Our Sonoma County Sauvignon Blanc is barrel fermented for texture and complexity, and is more Loire in style as opposed to California. What this means is that I’m looking for more acidity, minerality and true Sauvignon Blanc varietal character. The texture is bright and grainy, and balanced with richness and creaminess from new oak and sur lie aging in barrels. The aromas and flavors leap from the glass exuding dried apricot, Crenshaw melon, dried hay with a touch of Bergamot orange. This SB is creamy rich on the entrance through the mid-palate and extends to a very long finish. The weighty mid-palate is balanced nicely with bright acidity. Try drinking at 45f-50f.
After a search to find a source for our beloved Sauvignon Blanc I found two vineyards that provide the essential fruit for our favorite white. I am a huge fan of the Sauvignon Musque’ clone and located a vineyard high in the mountains above the Dry Creek Valley floor. Very concentrated and spicy, the Musque’ from the Grist Vineyard is exceptionally rich and exotic with great length. For the Sauvignon Blanc Wente #1 Clone I teamed up with John MacCloed of Indian Springs Vineyard in the heart of Sonoma Valley. The rich and weighty mouth feel, and dried apricot and hay compliment the spicier notes of the Musque’ clone. Our SB is more likened to a Pouilly Fumé with heaps of minerality, spicy mango and dried apricot fruit and green apple are typical.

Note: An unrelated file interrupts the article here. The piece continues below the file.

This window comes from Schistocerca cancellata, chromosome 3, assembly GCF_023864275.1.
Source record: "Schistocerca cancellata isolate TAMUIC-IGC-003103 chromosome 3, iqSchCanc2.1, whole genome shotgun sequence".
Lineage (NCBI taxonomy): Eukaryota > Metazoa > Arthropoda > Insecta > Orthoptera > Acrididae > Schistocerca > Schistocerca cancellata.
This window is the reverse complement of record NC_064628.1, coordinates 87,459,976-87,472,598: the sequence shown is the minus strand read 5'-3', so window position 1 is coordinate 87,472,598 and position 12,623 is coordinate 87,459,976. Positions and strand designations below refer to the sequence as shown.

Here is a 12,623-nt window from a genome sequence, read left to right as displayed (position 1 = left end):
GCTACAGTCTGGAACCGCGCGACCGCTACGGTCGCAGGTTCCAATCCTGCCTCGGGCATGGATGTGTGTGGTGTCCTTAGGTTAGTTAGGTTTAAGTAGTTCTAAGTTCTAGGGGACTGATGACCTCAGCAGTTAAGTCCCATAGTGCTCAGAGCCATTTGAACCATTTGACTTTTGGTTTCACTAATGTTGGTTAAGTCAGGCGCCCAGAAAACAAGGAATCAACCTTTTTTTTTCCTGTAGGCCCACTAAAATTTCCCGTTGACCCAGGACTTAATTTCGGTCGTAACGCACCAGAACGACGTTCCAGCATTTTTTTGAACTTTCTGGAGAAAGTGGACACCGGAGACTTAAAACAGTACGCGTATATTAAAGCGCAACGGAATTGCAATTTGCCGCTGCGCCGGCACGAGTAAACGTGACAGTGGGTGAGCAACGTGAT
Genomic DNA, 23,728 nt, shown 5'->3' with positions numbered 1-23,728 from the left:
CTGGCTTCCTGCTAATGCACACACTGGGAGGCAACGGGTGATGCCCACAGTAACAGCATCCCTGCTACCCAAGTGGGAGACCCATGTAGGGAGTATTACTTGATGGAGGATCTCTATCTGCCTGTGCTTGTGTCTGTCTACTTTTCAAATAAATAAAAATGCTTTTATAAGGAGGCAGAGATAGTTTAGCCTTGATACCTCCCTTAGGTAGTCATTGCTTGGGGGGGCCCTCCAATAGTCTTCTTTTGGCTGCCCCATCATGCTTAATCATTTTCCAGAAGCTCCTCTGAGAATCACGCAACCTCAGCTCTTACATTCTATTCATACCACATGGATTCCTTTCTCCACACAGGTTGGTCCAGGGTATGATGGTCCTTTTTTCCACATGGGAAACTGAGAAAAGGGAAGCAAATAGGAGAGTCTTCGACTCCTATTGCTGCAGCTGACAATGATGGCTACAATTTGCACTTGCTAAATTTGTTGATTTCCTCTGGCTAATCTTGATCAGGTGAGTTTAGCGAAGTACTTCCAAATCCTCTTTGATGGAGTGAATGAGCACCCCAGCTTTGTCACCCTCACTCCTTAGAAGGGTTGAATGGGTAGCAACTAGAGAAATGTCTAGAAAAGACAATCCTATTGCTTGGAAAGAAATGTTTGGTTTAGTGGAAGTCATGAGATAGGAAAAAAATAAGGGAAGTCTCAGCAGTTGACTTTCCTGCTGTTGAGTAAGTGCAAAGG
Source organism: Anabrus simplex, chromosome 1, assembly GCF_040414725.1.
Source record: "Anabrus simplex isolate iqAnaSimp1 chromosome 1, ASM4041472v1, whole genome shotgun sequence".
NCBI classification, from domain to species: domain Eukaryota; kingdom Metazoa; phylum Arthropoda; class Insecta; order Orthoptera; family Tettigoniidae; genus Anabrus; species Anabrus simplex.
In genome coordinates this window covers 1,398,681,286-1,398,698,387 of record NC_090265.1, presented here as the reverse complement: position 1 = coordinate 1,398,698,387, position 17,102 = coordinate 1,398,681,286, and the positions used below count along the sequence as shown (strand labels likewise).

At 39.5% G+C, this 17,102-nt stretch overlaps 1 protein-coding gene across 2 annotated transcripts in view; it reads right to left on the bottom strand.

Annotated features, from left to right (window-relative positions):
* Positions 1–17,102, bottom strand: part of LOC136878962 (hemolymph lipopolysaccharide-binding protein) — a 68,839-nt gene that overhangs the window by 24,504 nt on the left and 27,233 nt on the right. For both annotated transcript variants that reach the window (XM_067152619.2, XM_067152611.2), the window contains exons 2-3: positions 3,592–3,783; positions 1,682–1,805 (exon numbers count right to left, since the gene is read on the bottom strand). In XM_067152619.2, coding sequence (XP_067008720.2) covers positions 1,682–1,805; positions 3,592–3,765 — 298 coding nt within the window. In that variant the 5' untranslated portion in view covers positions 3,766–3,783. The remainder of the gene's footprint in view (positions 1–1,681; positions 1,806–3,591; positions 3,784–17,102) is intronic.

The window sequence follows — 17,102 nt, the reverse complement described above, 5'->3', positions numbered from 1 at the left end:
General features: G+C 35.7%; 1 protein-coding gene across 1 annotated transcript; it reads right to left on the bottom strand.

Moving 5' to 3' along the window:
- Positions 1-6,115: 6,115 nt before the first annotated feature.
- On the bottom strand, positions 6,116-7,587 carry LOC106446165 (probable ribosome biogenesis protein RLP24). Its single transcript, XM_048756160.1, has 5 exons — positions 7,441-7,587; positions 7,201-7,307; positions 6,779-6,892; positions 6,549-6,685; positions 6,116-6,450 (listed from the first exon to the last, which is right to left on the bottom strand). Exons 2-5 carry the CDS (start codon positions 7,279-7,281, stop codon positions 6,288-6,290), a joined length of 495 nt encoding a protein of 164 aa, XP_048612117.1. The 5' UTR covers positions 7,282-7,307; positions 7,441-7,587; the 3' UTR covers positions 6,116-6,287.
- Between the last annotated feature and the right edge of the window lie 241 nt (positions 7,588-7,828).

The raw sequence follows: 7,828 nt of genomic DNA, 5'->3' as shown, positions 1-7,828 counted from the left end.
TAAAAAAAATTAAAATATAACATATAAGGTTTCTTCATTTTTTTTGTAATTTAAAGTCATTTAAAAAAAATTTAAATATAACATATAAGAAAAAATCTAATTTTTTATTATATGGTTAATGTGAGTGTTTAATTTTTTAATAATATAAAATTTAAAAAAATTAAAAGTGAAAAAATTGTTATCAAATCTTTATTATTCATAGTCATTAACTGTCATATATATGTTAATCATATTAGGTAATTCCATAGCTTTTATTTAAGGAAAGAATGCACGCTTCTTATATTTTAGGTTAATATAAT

As fans of the late Didier Dagueneau of Pouilly Fumé and his wines, we choose to barrel ferment our SB. While tank ferments make nice fruity wines, we like the texture and complexity we achieve with barrel fermentation. We inoculated the individual barrels with two different yeasts one day after we whole-cluster pressed the grapes as they came into the winery. We preserved the natural acidity, which is abundant, by not undergoing any malo-lactic fermentation. We increased the use of new French Oak barrels to 25%. We also utilize large puncheons for 50% of the lot. This leads to less oxidation while maintaining the texture from barrel fermentation. We stirred weekly until December, and bottled in February.